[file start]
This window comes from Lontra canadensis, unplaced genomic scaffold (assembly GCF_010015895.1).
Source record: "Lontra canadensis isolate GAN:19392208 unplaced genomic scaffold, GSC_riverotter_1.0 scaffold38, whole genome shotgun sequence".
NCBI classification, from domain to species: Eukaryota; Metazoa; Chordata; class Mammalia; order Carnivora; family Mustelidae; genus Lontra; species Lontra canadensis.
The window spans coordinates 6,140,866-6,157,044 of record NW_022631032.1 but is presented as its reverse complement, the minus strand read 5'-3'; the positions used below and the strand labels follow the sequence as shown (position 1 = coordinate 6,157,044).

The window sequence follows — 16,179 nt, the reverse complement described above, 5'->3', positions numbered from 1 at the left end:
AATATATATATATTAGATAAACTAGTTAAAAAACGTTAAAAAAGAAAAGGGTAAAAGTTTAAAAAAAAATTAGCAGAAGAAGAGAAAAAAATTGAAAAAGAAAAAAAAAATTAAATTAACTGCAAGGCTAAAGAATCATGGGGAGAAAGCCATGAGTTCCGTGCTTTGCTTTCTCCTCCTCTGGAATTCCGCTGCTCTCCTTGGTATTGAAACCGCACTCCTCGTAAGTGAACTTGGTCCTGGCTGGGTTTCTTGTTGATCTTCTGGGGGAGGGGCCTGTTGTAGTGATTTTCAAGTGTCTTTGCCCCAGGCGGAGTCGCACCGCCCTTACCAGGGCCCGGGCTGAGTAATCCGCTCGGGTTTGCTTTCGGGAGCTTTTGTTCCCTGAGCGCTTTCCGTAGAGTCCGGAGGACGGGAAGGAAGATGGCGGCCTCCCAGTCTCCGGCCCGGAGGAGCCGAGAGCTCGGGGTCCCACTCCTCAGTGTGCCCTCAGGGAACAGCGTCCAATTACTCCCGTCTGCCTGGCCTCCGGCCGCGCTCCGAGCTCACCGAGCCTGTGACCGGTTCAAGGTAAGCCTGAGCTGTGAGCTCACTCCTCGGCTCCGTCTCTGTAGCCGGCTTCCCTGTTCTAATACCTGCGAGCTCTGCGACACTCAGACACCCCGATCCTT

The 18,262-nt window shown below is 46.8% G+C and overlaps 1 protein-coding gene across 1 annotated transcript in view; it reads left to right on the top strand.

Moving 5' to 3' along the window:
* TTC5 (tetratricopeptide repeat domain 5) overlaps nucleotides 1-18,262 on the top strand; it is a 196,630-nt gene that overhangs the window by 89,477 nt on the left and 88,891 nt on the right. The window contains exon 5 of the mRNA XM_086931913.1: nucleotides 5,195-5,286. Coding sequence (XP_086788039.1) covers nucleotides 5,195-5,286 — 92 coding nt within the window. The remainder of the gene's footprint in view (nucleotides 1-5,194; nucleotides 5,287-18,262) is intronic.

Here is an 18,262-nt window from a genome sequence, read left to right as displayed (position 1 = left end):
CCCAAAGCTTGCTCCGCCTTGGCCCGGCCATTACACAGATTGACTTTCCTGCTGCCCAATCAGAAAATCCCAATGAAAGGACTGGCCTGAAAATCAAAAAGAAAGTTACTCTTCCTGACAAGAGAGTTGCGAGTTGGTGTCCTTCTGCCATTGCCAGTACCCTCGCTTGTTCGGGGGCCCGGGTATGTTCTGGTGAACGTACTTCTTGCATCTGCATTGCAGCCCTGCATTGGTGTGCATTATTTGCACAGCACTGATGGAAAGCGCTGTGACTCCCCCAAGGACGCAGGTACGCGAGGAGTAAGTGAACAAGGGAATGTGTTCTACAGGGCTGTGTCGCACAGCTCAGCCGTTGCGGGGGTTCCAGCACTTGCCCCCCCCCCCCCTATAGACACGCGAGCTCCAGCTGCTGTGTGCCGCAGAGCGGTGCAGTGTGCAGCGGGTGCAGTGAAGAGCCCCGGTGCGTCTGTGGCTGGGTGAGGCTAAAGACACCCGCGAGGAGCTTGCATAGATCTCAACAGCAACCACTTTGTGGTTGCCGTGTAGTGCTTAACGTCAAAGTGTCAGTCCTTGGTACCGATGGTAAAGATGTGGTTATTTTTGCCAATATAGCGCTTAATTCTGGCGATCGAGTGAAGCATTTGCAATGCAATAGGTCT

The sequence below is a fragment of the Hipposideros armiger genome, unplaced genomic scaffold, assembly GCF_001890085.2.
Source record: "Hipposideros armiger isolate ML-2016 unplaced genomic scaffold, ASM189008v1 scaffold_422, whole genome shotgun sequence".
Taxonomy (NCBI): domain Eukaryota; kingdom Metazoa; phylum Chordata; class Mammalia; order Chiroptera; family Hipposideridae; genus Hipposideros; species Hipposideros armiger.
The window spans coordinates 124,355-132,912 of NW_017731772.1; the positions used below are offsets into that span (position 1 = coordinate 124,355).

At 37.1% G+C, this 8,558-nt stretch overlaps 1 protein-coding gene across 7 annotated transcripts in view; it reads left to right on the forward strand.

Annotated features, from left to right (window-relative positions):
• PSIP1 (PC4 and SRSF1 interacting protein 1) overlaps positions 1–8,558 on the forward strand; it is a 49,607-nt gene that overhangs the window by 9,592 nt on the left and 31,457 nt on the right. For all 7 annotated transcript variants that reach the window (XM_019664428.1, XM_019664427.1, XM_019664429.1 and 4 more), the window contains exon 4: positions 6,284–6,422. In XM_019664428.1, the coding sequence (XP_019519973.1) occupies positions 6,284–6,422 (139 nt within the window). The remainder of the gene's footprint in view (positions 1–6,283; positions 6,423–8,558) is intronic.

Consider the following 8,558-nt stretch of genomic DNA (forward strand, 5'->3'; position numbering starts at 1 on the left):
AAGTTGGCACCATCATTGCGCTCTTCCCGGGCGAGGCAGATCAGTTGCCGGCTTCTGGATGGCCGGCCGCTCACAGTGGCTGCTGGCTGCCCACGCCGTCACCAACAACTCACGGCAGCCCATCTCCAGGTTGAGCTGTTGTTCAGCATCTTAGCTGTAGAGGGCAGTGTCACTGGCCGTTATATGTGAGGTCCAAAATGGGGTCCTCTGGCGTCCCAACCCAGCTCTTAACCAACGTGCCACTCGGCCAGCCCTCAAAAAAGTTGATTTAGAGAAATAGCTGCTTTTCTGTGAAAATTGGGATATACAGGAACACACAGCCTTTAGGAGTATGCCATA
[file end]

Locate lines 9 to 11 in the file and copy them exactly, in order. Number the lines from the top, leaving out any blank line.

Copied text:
* TTC5 (tetratricopeptide repeat domain 5) overlaps nucleotides 1-18,262 on the top strand; it is a 196,630-nt gene that overhangs the window by 89,477 nt on the left and 88,891 nt on the right. The window contains exon 5 of the mRNA XM_086931913.1: nucleotides 5,195-5,286. Coding sequence (XP_086788039.1) covers nucleotides 5,195-5,286 — 92 coding nt within the window. The remainder of the gene's footprint in view (nucleotides 1-5,194; nucleotides 5,287-18,262) is intronic.

Here is an 18,262-nt window from a genome sequence, read left to right as displayed (position 1 = left end):
CCCAAAGCTTGCTCCGCCTTGGCCCGGCCATTACACAGATTGACTTTCCTGCTGCCCAATCAGAAAATCCCAATGAAAGGACTGGCCTGAAAATCAAAAAGAAAGTTACTCTTCCTGACAAGAGAGTTGCGAGTTGGTGTCCTTCTGCCATTGCCAGTACCCTCGCTTGTTCGGGGGCCCGGGTATGTTCTGGTGAACGTACTTCTTGCATCTGCATTGCAGCCCTGCATTGGTGTGCATTATTTGCACAGCACTGATGGAAAGCGCTGTGACTCCCCCAAGGACGCAGGTACGCGAGGAGTAAGTGAACAAGGGAATGTGTTCTACAGGGCTGTGTCGCACAGCTCAGCCGTTGCGGGGGTTCCAGCACTTGCCCCCCCCCCCCCTATAGACACGCGAGCTCCAGCTGCTGTGTGCCGCAGAGCGGTGCAGTGTGCAGCGGGTGCAGTGAAGAGCCCCGGTGCGTCTGTGGCTGGGTGAGGCTAAAGACACCCGCGAGGAGCTTGCATAGATCTCAACAGCAACCACTTTGTGGTTGCCGTGTAGTGCTTAACGTCAAAGTGTCAGTCCTTGGTACCGATGGTAAAGATGTGGTTATTTTTGCCAATATAGCGCTTAATTCTGGCGATCGAGTGAAGCATTTGCAATGCAATAGGTCT